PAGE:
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Womens Health (Lond Engl). 2010 Jul;6(4):531-48, quiz 548-9. doi: 10.2217/whe.10.34.

Fallopian tube recanalization: lessons learnt and future challenges.

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  • 1Deccan Fertility Clinic, Mumbai, India.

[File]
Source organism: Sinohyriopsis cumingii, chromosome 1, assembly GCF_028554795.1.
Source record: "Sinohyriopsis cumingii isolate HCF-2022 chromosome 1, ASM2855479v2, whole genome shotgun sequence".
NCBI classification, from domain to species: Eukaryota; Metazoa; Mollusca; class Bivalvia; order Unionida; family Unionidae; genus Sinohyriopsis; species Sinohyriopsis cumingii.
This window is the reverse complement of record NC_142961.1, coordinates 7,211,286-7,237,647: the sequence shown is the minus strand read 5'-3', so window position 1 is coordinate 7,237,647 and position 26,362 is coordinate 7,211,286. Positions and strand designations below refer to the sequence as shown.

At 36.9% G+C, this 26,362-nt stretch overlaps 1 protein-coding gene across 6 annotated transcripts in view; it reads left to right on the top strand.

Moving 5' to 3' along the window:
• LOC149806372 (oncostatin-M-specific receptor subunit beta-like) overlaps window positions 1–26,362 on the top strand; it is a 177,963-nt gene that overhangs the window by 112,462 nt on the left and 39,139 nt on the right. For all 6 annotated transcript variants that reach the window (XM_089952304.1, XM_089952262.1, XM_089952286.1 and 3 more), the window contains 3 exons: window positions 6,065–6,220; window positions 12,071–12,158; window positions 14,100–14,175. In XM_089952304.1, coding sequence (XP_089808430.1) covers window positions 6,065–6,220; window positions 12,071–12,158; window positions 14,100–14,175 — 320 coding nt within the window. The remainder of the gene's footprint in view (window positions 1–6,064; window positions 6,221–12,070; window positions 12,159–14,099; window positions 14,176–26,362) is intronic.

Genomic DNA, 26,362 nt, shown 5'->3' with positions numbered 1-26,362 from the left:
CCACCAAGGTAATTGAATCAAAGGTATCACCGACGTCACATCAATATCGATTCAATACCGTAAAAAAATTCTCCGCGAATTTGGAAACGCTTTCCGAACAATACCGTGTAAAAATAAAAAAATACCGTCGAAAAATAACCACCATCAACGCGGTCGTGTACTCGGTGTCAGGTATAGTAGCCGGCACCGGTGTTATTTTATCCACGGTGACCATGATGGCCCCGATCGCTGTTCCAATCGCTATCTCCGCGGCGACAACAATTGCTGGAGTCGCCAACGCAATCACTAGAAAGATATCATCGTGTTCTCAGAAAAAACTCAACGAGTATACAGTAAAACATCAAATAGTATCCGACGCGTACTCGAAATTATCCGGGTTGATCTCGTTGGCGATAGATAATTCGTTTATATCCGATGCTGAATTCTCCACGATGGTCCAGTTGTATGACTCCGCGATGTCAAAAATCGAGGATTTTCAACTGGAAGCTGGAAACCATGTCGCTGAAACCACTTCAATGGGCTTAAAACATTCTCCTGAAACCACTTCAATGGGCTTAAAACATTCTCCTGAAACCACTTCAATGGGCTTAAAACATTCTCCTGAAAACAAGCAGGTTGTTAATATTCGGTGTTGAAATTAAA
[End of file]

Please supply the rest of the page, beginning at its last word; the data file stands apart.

Technological advances in fiberoptics and endoscopy have resulted in the development of minimally invasive transcervical tubal catheterization procedures with the potential of improved diagnostic accuracy of tubal disease and transcervical treatment of proximal tubal obstruction (PTO) with reduced risks, costs and morbidity compared with surgical procedures. Fallopian tube recanalization can be performed with catheters, flexible atraumatic guidewires or balloon systems under endoscopic (falloposcopy/hysteroscopy/laparoscopy), sonographic, fluoroscopic or tactile guidance. Falloposcopy provides a unique possibility to accurately visualize and grade endotubal disease, characterize and document endotubal lesions, identify the segmental location of tubal pathology without complications, objectively classify the cause of PTO and guide future patient management. This is in contrast to the surgical and radiological gold standards, laparoscopy and hysterosalpingography, respectively, that are often associated with poor or misdiagnosis of PTO. Nonhysteroscopic transuterine falloposcopy using the linear eversion catheter is a successful, well-tolerated, outpatient technique with a good predictive value for future fertility. Hysteroscopic-falloposcopic-laparoscopic tubal aquadissection, guidewire cannulation, guidewire dilatation and direct balloon tubuloplasty may be used therapeutically to breakdown intraluminal adhesions or dilate a stenosis in normal or minimally diseased tubes with high patency and pregnancy rates. However, guidewire cannulation of proximally obstructed tubes yields much lower pregnancy rates compared with other catheter techniques, despite the high tubal patency rates. Laparo-hysteroscopic selective tubal catheterization with insufflation of oil-soluble radiopaque dye has been reported to be an effective treatment for infertility associated with endometriosis. The various disadvantages associated with fluoroscopic and sonographic techniques limit their application, despite the reportedly high patency and intrauterine pregnancy rates. Recanalization is contraindicated in florid infections and genital tuberculosis, obliterative fibrosis and long tubal obliterations that are difficult to bypass with the catheter, severe tubal damage, male subfertilitY and previously performed tubal surgery. Distal tubal obstruction is not amenable to catheter recanalization techniques. Tuberculosis, salpingitis isthmica nodosa, isthmic occlusion with club-changed terminal, ampullar or fimbrial occlusion, and tubal fibrosis have been cited as reasons for recanalization failure. In lieu of the poor pregnancy outcomes in patients with severe tubal disease and poor mucosal health following tubal recanalization, as well as poor available technical skills and results with microsurgery, in vitro fertilization and embryo transfer is a valid option in such women. Despite the high diagnostic and therapeutic power of falloposcopic interventions, technical shortcomings with falloposcopy must be overcome before the procedure gains widespread acceptance.

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